Tennessee is a state with diverse natural features as—from west to east—fertile plantations give way to rolling hills and then the rugged landscape of the Appalachian Mountains. Sanders Pace Architecture designed a house within the latter for a young couple's first home. The architects used the rocky and wooded terrain to their advantage, developing a Y-shaped plan that responds the former while strategically framing views of the. Architect Brandon Pace answered a few questions about the house just completed this fall.
Approach from below ( Photo ©: Bruce Cole )
What were the circumstances of receiving the commission for this project?
A young couple approached us in late 2011 asking if we would help evaluate the feasibility of building their first home together on a rural East Tennessee site. The rocky, heavily wooded terrain presented quite a challenge but after reviewing county regulations and covenants tied to the site we established goals for the project and commenced design work.
View through dining toward rock outcropping ( Photo ©: Bruce Cole )
Can you describe your design process for the building?
The primary site constraints were clearly visible in the form of moss covered rock outcroppings scattered throughout the wooded hillside. Initial conceptual design efforts focused on options, which limited the impact on the site while taking advantage of the unique opportunities presented by this rugged landscape. Early schemes were narrow and linear, weaving around the rock outcroppings and following the site’s contours in an effort to limit the elevation change from front to back. This siting also allowed for a series of framed views connecting the house to both the immediate landscape (rock outcroppings) and distant landscape (the Holston River and the mountains).
As the design developed pier footing options were explored which allowed portions of the building to be elevated above the landscape to limit the site impact and take advantage of the natural slope of the site. In order to maximize the access to views from the building’s three main zones the public space was dislocated from the primary linear form and extended out over the landscape on piers, which allowed rock outcroppings below to remain intact while placing the public space within the tree canopy oriented towards distant views to the river and mountains beyond.
South elevation at outdoor shower ( Photo ©: Bruce Cole )
How does the completed building compare to the project as designed? Were there any dramatic changes between the two and/or lessons learned during construction?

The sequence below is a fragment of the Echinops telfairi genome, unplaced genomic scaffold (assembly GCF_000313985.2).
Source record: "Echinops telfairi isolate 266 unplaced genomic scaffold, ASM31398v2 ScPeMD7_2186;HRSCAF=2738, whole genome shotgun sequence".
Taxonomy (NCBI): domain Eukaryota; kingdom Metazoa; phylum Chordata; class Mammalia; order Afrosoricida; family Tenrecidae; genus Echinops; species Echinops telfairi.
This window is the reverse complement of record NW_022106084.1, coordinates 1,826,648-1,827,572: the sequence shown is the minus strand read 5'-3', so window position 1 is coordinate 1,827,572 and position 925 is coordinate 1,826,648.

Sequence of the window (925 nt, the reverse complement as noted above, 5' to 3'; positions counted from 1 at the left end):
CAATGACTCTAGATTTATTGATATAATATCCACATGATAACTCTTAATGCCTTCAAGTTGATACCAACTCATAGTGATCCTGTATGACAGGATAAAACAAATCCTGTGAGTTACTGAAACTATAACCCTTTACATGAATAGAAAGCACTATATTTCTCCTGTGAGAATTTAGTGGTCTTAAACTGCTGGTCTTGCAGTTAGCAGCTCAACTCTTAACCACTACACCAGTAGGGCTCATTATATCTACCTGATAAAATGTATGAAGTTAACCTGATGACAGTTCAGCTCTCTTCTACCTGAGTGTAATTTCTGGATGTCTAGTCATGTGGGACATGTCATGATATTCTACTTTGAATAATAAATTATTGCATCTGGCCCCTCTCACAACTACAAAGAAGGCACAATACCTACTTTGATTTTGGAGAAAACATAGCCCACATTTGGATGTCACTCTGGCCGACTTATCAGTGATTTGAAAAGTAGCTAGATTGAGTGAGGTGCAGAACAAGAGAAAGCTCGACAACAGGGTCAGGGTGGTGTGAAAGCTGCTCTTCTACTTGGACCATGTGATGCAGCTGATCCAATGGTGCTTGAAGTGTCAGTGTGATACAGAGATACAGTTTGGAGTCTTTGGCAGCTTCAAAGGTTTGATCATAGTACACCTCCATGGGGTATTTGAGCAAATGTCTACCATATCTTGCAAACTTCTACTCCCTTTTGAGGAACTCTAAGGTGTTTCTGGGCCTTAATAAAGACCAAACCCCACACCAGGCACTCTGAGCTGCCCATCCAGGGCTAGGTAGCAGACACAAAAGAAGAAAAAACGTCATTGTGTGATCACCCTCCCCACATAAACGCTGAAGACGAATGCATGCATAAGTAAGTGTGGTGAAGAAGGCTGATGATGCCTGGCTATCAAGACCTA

The completed building does not differ from the designed version in its form or overall design intent. The biggest changes from design to construction dealt with material specification changes, which resulted from our goal to keep the project within a modest budget. These changes included the use of standard residential concrete formwork in lieu of board formed concrete and a switch from standing seam anthracite zinc panels to a more conventional painted metal standing seam panel. These changes were not unanticipated; we’ve learned from other projects that an exploration of the ideal material alongside those acceptable alternatives is an important part of the design process and not something that should be left to the sometimes-unpredictable value engineering process that often precedes construction.
Kitchen ( Photo ©: Bruce Cole )
How does the building compare to other projects in your office, be it the same or other building types?
Within our office the design process is structured in a similar way regardless of project type or scale. We begin by trying to identify the variables and constraints unique to the given project. Design options and iterations explored during the design process are specific to these variables, the built work being a product of this process. While our projects share a process and an overall commitment to efficiency of space and form, the solutions are typically quite different. The Holston River House is unique to these clients in its spatial distribution, its orientation reflective of the views generated from the primary zones, its gabled metal clad form a nod to nearby vernacular structures, its concrete and cedar skin appropriate to the building’s siting within a rocky cedar forest.
View through outdoor terrace toward dining ( Photo ©: Brandon Pace )
How would you describe the architecture of Tennessee and how does the building relate to it?
At 500 miles from tip to tip Tennessee is one of the longest states and the architecture is somewhat reflective of the landscape and history of the state’s primary regions. Moving from the early structures of the rugged frontier territory of East Tennessee through the antebellum homes sited within the rolling hills of Middle Tennessee to the fertile plantations of West Tennessee, the architecture of the state is diverse. Home to Graceland and the world’s only full-scale replica of the Parthenon, the state lacks a consistent architectural identity.
Sited in a valley between the Cumberland Mountains and the Great Smoky Mountains, the immediate context of the Holston River House consists primarily of an eclectic mix of small gable roof structures, pre-manufactured mobile homes, and the houses of an early 20th century company town centered around a local zinc mine. While the narrow gable form is evocative of the modest, unpretentious forms of some of these nearby buildings, the expansive glazing and framed views come from a more specific desire to integrate building and landscape. While there may be no consistent stylistic vision that describes the architecture of Tennessee, the notion of achieving a site and culturally specific architecture from region to region and site to site is one that continues to inform the architecture of the state.
Email interview conducted by John Hill.
Site Photo + Floor Plan